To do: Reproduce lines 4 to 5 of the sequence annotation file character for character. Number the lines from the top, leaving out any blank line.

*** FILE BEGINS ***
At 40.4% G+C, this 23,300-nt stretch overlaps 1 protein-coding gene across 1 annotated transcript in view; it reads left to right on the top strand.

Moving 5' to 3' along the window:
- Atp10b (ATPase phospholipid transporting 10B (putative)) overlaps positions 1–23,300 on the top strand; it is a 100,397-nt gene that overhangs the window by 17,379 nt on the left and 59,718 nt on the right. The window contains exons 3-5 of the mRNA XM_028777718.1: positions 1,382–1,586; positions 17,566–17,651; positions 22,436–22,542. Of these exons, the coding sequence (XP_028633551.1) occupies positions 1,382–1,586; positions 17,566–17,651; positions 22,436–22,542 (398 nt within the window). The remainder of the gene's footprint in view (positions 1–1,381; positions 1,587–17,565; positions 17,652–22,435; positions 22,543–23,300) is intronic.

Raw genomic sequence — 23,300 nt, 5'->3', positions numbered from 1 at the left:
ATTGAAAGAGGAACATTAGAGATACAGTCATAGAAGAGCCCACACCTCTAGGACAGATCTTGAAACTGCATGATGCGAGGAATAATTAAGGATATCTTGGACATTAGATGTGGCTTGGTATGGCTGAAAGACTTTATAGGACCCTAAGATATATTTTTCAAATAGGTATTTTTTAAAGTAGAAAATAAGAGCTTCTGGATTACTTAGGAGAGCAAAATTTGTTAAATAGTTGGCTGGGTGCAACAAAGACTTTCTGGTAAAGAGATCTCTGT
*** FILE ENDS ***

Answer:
Raw genomic sequence — 23,300 nt, 5'->3', positions numbered from 1 at the left:
ATTGAAAGAGGAACATTAGAGATACAGTCATAGAAGAGCCCACACCTCTAGGACAGATCTTGAAACTGCATGATGCGAGGAATAATTAAGGATATCTTGGACATTAGATGTGGCTTGGTATGGCTGAAAGACTTTATAGGACCCTAAGATATATTTTTCAAATAGGTATTTTTTAAAGTAGAAAATAAGAGCTTCTGGATTACTTAGGAGAGCAAAATTTGTTAAATAGTTGGCTGGGTGCAACAAAGACTTTCTGGTAAAGAGATCTCTGT